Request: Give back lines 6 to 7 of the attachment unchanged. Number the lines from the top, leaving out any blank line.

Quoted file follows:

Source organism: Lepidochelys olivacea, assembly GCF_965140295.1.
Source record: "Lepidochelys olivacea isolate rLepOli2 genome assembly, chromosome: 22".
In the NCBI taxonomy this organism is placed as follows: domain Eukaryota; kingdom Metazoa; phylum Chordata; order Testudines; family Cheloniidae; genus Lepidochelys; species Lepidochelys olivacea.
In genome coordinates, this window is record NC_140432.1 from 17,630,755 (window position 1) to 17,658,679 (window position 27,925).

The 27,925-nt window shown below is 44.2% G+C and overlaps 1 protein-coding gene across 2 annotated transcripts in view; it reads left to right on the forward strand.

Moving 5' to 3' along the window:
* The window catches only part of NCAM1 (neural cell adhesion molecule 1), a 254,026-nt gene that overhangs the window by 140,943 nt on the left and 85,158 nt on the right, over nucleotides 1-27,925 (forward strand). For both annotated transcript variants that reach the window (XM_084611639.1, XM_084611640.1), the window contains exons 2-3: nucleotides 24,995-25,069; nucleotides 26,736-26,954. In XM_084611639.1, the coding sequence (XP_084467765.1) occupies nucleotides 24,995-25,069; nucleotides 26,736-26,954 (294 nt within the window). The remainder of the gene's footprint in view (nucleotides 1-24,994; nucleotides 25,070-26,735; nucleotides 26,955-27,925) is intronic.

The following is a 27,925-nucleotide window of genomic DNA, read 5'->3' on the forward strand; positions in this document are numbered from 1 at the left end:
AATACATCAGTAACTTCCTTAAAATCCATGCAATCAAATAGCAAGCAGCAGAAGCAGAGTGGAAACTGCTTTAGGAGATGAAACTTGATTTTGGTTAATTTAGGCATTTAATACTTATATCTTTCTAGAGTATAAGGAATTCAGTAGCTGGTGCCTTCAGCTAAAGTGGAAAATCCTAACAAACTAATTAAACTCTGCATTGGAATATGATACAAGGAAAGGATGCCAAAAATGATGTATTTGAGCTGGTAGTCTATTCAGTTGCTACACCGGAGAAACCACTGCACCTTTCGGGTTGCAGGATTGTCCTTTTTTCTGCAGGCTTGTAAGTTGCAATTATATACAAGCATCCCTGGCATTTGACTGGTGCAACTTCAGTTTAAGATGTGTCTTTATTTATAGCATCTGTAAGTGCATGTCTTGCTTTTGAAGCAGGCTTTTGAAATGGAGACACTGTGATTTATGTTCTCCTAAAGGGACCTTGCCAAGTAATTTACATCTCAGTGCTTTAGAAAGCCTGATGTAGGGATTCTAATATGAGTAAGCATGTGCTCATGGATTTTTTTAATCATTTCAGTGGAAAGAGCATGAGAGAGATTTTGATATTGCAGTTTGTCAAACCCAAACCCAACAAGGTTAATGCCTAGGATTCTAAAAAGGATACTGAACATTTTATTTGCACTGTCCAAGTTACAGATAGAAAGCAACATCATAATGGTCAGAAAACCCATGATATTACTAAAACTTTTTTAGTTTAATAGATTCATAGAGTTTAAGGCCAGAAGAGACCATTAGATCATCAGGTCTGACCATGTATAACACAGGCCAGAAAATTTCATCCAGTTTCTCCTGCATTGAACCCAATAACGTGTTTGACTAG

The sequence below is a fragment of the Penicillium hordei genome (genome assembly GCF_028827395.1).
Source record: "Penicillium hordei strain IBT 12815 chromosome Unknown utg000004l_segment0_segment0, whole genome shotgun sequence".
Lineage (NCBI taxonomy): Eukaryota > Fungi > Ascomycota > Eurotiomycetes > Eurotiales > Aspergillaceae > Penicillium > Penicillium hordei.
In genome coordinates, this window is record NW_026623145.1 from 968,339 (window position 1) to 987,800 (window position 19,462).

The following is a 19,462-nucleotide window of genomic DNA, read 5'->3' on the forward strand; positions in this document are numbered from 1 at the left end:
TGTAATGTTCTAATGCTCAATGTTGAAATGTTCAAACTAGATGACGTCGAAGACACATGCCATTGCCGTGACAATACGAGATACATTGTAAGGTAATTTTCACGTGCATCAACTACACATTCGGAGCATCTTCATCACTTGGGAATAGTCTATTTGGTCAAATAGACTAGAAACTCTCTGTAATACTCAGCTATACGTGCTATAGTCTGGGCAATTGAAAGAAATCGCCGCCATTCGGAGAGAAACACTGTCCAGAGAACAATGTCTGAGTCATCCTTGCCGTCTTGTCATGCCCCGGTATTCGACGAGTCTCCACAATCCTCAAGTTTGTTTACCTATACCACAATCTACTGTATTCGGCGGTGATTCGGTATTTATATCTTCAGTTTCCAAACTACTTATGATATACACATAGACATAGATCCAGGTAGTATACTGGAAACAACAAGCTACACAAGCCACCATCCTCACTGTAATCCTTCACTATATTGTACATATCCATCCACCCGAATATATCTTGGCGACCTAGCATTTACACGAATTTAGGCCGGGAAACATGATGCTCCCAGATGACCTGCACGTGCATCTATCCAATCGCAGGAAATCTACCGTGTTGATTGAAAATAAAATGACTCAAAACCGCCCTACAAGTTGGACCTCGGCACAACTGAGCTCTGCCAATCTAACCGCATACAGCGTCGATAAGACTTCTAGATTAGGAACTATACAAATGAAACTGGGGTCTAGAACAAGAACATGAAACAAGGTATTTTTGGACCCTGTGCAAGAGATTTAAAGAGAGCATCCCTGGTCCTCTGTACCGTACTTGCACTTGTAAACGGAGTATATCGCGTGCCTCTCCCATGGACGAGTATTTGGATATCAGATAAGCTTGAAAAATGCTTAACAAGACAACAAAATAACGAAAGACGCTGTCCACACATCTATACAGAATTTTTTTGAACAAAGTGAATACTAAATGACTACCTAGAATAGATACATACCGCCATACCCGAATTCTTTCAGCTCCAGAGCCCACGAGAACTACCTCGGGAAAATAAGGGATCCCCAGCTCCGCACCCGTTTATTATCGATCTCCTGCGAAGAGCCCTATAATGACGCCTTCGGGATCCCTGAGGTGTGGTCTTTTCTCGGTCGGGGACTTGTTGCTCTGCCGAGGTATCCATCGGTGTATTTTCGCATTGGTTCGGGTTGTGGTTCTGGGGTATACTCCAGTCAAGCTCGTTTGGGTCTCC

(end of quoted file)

Moving 5' to 3' along the window:
* The window catches only part of NCAM1 (neural cell adhesion molecule 1), a 254,026-nt gene that overhangs the window by 140,943 nt on the left and 85,158 nt on the right, over nucleotides 1-27,925 (forward strand). For both annotated transcript variants that reach the window (XM_084611639.1, XM_084611640.1), the window contains exons 2-3: nucleotides 24,995-25,069; nucleotides 26,736-26,954. In XM_084611639.1, the coding sequence (XP_084467765.1) occupies nucleotides 24,995-25,069; nucleotides 26,736-26,954 (294 nt within the window). The remainder of the gene's footprint in view (nucleotides 1-24,994; nucleotides 25,070-26,735; nucleotides 26,955-27,925) is intronic.